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# Brownian Motion

Brownian Motion. Chuan -Hsiang Han November 24, 2010. Symmetric Random Walk. Given ; let and , and denotes the outcome of th toss. Define the r.v. 's that for each A S.R.W. is a process such that and. Independent Increments of S.R.W.

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## Brownian Motion

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1. Brownian Motion Chuan-Hsiang Han November 24, 2010

2. Symmetric Random Walk Given ; let and , and denotes the outcome of th toss. Define the r.v.'sthat for each A S.R.W. is a process such that and

3. Independent Increments of S.R.W. Choose , the r.v.sare independent, where the increment is defined by Note: (1) Increments are independent. (2) The increment has mean 0 and variance .(Stationarity)

4. Martingale Property of S.R.W. For any nonnegative integers , contains all the information of the first coin tosses. If R.W. is not symmetric, it is not a martingale.

5. Markov Property of S.R.W. For any nonnegative integers and any integrable function If R.W. is not symmetric, it is still a Markov process.

6. Quadratic Variation of S.R.W. The quadratic variation up to time is defined to be Note the difference between (an average over all paths), and (pathwise property)

7. Scaled S.R.W. Goal: to approximate Brownian Motion 1. new time interval is "very small" of instead of 1 2. magnitude is "small" of instead of 1. For any can be defined as a linear interpolation between the nearest such that .

8. Properties of Scaled S.R.W. (i) independent increments: for any are independent. Each is an integer. (ii) Stationarity: for any ,

9. (iii) Martingale property (iv) Markov Property: for any function , these exists a function so that (v) Quadratic variation: for any ,

10. Limiting (Marginal) Distribution of S.R.W. Theorem 3.2.1. (Central Limit Theorem) For any fixed , in dist. or Proof: shown in class.

11. A Numerical Example

12. Log-Normality as the Limit of the Binomial Model Theorem 3.2.2. (Central Limit Theorem) For any fixed , in the distribution sense, where , ,and

13. What is Brownian Motion? "If is a continuous process with independent increments that are normally distributed, then is a Brownian motion."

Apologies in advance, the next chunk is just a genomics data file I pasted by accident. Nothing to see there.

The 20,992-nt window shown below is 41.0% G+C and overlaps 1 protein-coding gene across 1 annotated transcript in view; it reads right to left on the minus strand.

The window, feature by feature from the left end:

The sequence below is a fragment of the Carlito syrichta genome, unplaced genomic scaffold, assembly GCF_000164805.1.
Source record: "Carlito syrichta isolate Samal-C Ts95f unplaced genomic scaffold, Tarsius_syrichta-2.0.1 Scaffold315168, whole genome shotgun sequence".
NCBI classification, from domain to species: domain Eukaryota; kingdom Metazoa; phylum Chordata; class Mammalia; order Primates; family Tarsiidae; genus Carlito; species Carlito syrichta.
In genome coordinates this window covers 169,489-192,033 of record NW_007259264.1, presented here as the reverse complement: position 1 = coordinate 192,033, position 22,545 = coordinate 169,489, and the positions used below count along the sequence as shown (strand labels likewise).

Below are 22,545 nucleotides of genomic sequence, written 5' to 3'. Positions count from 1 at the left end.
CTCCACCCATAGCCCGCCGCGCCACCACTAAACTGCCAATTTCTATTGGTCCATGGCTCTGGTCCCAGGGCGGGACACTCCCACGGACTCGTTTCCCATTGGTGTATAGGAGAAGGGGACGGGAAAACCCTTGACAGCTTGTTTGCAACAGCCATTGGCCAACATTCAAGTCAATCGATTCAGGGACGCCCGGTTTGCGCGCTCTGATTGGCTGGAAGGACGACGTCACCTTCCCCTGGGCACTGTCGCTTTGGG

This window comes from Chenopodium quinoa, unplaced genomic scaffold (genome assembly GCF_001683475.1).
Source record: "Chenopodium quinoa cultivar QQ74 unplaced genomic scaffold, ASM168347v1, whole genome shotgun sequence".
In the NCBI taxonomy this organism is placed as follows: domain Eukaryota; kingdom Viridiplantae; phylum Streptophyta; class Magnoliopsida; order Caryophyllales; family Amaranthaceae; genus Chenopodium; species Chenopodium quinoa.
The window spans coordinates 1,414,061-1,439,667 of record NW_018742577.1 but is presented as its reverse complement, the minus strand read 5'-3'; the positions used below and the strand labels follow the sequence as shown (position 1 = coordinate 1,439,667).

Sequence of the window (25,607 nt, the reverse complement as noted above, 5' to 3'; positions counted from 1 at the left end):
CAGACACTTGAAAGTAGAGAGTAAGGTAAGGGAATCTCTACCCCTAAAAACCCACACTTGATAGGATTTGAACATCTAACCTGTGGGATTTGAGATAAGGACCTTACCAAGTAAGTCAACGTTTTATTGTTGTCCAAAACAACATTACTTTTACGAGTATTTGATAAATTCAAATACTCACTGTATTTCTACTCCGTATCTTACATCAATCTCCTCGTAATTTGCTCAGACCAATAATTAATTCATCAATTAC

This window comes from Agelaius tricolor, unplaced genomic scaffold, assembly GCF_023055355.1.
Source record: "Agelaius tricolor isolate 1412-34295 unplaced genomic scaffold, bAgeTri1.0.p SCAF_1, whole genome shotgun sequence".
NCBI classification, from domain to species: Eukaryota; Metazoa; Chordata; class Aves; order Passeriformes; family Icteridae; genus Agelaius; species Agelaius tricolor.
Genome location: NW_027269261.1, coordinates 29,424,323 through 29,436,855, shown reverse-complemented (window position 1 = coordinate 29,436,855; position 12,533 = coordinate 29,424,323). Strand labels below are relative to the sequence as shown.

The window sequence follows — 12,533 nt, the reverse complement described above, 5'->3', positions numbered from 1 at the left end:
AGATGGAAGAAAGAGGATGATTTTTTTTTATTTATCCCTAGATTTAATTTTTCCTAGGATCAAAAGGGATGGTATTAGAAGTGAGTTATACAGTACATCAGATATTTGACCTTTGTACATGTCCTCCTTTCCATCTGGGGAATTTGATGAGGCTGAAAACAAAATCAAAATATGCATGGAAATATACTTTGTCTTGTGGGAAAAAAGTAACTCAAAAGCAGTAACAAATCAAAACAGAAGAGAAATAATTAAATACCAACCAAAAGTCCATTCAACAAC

14. Standard Brownian Motions check Definition 3.3.1 in the text. Definition of SBM: Let the stochastic process under a probability space be continuous and satisfy: 1. 2. 3. is independent of for .

15. Covariance Matrix Check for any nonnegative and For any vector with In fact,

16. Joint Moment-Generating Function of BM

17. Alternative Characteristics of BrownianMotion (Theorem 3.3.2) For any continuous process with , the following three properties are equivalent. (i) increments are independent and normally distributed. (ii) For any , are jointly normally distributed. (ii) has the joint moment-generating function as before. If any of the three holds, then , is a SBM.

18. Filtration for B.M. Definition 3.3.3 Let be a probability space on which the B.M. is defined. A filtration for the B.M. is a collection of -algebras , satisfying (i) (Information accumulates) For , . (ii) (Adaptivity) each is -measurable. (iii) (Independence of future increments) , the incrementis independent of . [Note, this property leads to Efficient Market Hypothesis.]

19. Martingale property Theorem 3.3.4 B.M. is a martingale. Proof:

20. Levy's Characteristics of Brownian Motion The process is SBM iffthe conditional characterizationfunction is

21. Variations: First-Order (Total) Variation Given a function defined on , the total variation is defined by where the partition and

22. If is differentiable, for some . Then .

23. Quadratic Variation Def. 3.4.1 The quadratic variation of up to time is defined by

24. If is continuous differentiable, for some . Then

25. Quadratic Variation of B.M. Thm. 3.4.3 Let be a Brownian Motion. Then for all a.s.. B.M. accumulates quadratic variation at rate one per unit time. Informal notion: , ,

26. Geometric Brownian Motion The geometric Brownian motion is a process of the following form where is the current value, is a B.M., is the drift andis the volatility. For each partition, define the log returns

27. Volatility Estimation of GBM The realized variance is defined by which converges to as

28. BM is a Markov process Thm. 3.5.1 Let be a B.M. and be a filtration for this B.M.. Then (1)Wt0 is a Markov process. Thm. 3.6.1. (2) is martingale. (We call exponential martingale.) Note:

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